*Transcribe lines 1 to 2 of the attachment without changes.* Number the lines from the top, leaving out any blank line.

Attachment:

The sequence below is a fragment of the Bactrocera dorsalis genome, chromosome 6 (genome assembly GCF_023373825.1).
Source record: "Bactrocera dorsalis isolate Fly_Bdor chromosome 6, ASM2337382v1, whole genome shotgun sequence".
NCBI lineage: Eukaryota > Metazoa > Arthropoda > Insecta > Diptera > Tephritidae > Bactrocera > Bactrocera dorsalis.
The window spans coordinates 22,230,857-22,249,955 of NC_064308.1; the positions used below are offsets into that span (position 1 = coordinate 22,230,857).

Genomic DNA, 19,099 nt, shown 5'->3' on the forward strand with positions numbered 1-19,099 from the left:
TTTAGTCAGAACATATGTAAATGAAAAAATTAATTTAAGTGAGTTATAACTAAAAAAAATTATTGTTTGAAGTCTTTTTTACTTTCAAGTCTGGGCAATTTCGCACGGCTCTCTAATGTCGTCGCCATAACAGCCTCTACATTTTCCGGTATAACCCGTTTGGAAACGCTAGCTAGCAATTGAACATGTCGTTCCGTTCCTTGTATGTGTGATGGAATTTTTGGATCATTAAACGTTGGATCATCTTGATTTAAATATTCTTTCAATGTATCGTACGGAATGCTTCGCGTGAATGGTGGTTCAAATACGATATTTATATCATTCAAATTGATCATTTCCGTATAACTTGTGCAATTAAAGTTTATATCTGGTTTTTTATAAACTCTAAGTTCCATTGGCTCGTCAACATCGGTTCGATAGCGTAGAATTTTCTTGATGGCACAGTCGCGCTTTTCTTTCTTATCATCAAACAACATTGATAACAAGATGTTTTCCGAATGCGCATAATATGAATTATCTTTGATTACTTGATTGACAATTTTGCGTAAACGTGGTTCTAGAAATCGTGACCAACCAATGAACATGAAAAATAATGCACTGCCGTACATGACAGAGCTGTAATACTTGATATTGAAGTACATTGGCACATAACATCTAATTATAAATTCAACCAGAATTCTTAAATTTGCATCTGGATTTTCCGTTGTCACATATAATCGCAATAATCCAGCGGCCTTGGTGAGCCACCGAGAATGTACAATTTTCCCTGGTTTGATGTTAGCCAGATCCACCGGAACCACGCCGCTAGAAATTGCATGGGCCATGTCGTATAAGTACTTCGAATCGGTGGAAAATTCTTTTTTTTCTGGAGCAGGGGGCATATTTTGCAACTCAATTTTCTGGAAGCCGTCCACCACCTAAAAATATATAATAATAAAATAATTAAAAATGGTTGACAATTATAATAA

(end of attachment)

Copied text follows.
The sequence below is a fragment of the Bactrocera dorsalis genome, chromosome 6 (genome assembly GCF_023373825.1).
Source record: "Bactrocera dorsalis isolate Fly_Bdor chromosome 6, ASM2337382v1, whole genome shotgun sequence".